ITALY: A new report claims that the public safety, health and food supply for 1.05 billion people in poor areas are now at risk from lack of access to cooling.
Chilling Prospects: Providing Sustainable Cooling for All 2019 shines a light on the growing cooling access challenge to provide adequate refrigeration and air conditioning as the earth’s temperatures rise due to climate change.
The report, the second in the Chilling Prospects series by the UN-backed Sustainable Energy for All (SEforAll) reports a “notable growth” in the numbers of “urban poor” – those living in cities yet often lacking consistent access to electricity – at highest risk from a lack of cooling access.
With temperatures hitting record highs globally, significant populations are said to be at increasing risk from lack of cooling access, threatening a spike in global energy demand and profound climate impacts, the report warns.
As many as 680 million people living in urban slums are said to have little or no cooling to protect them in a heatwave – a rise of 50 million people in the past year – with an additional 365 million people living in poor rural areas also at high risk. A further 2.2 billion in the lower middle class are only able to afford cheaper, less energy efficient air conditioners, potentially causing a spike in global energy demand and profound negative climate impacts.
“As the world rapidly urbanizes and temperatures only grow, we risk a significant increase in the number of people without access to sustainable cooling”, said António Mexia, chairman of the SEforALL administrative board and CEO of Energias de Portugal (EDP). “Developing economies are now at threat of suffering from a ‘productivity penalty’ as they deal with record temperatures and lack of cooling, stunting economic growth and further exacerbating global cooling injustice.”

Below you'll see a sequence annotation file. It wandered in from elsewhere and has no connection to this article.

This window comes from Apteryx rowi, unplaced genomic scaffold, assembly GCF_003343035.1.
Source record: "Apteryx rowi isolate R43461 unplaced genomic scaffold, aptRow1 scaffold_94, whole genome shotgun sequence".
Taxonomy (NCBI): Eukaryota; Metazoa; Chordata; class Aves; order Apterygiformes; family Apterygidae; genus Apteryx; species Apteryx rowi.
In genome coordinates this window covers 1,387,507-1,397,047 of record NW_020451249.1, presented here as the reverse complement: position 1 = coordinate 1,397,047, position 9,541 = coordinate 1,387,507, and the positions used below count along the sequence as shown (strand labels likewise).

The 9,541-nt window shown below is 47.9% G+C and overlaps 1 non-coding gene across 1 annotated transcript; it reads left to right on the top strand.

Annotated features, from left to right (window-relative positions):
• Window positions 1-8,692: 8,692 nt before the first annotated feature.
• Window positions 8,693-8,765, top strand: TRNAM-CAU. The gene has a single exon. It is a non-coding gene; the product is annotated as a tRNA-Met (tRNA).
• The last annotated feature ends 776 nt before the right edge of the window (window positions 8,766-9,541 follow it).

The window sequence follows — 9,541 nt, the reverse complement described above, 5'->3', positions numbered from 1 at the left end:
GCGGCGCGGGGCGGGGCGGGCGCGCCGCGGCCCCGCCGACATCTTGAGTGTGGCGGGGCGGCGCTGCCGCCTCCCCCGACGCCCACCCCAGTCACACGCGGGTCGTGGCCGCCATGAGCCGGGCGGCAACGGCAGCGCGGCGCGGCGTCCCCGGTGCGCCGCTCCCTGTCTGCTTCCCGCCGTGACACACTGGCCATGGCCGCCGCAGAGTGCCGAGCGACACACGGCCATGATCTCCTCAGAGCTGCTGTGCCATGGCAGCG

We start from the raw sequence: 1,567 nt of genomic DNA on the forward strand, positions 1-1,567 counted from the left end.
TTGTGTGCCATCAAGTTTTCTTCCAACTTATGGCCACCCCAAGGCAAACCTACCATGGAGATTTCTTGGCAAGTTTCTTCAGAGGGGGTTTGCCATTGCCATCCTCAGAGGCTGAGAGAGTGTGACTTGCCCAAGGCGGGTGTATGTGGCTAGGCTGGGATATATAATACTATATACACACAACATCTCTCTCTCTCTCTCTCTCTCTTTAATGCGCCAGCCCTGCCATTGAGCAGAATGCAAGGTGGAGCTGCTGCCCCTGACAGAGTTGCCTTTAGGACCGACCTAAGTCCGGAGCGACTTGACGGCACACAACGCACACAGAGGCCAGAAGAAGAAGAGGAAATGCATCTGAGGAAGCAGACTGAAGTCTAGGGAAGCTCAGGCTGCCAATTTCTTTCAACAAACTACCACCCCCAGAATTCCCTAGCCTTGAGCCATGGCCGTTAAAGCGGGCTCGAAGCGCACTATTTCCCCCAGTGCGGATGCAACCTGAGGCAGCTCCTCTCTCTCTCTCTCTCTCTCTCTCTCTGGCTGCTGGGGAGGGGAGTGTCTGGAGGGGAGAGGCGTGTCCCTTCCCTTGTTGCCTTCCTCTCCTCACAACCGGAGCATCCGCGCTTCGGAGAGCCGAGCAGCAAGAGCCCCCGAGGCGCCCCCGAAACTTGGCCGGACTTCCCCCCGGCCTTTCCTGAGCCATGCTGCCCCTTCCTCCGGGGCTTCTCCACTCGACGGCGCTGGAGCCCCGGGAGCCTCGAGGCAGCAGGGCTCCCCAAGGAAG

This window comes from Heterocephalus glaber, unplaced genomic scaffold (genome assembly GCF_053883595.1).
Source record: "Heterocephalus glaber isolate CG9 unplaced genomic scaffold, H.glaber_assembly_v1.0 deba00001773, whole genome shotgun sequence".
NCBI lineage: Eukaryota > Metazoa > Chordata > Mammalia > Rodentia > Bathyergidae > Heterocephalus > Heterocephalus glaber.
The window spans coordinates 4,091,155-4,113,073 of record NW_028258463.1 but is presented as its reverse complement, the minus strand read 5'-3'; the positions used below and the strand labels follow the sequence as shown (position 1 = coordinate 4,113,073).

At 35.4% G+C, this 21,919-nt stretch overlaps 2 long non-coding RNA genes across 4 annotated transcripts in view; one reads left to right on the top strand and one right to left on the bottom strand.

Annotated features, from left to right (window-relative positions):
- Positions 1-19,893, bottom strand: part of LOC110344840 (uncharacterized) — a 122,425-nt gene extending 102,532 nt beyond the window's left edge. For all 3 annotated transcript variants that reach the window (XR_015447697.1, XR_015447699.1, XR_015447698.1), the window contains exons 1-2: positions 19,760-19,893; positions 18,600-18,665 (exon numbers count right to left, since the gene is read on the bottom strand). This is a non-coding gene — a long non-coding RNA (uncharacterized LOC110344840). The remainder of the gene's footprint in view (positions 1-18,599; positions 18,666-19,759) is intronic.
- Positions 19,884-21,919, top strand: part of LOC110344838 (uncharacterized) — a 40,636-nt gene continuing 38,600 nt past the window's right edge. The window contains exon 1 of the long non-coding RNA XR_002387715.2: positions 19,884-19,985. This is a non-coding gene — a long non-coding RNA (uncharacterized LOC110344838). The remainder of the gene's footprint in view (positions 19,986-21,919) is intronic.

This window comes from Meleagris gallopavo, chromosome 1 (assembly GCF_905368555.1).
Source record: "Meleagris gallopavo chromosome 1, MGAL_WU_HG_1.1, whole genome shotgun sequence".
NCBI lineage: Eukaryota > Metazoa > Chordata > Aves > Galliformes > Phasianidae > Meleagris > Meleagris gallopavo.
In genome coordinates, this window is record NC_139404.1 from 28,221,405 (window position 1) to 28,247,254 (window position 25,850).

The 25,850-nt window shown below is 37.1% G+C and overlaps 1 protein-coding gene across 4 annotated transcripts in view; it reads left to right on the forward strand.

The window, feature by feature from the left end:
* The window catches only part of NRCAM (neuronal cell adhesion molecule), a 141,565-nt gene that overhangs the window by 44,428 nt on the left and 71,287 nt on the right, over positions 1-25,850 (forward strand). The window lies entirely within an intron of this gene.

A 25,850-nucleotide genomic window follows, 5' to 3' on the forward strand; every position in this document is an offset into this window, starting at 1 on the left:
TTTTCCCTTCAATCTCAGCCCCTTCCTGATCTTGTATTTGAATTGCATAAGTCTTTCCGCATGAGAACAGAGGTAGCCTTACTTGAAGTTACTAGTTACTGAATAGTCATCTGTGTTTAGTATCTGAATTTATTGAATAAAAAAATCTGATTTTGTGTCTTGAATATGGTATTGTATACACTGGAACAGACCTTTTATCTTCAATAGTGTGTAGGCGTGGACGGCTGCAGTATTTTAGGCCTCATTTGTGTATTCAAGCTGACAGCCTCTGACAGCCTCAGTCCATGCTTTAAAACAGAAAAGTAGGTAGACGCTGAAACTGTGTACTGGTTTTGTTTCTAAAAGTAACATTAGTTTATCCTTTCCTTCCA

Brian Dean, head of cooling and energy efficiency at Sustainable Energy for All, highlighted the need to see cooling access as a right: “In a warming world facing ongoing deadly impacts from climate change, we can no longer see cooling as a luxury. In a heatwave, it can be a matter of life or death for children and older people, as well as allow people to be productive at work, store food securely, or receive safe medicine in a hospital. Delivering sustainable cooling is an issue of equity that will enable millions to escape poverty and help to realise the sustainable development goals.”
Launched during the Meeting of the Parties to the Montreal Protocol (MOP 31) in Rome, this year’s report takes stock of progress made over the past year, highlighting new solutions to sustainable access to cooling and calling on governments, industry, and development finance to urgently work together to reduce the number of people at risk from lack of access to cooling. It also provides a new tool for governments, NGOs and development institutions to accurately size the market for cooling demands based on comfort, safety, nutrition and health needs.
Like this week’s EPE report, the SEforAll document also links a need for access to cooling to be linked to increased efficiency of the technology. Talks with Montreal Protocol compliance officers in 150 countries revealed a desire to make energy efficiency a strong component of future HFC phase down projects. Similarly, the International Energy Agency has begun integrating cooling considerations, including access to cooling issues, into the energy efficiency training weeks offered to professionals in the governments of developing countries. Many officials participating in training workshops are said to have requested guidance on setting MEPS and labels for air conditioners and refrigerators in a manner that addresses both energy efficiency and refrigerant transition.
The report can be viewed and downloaded here.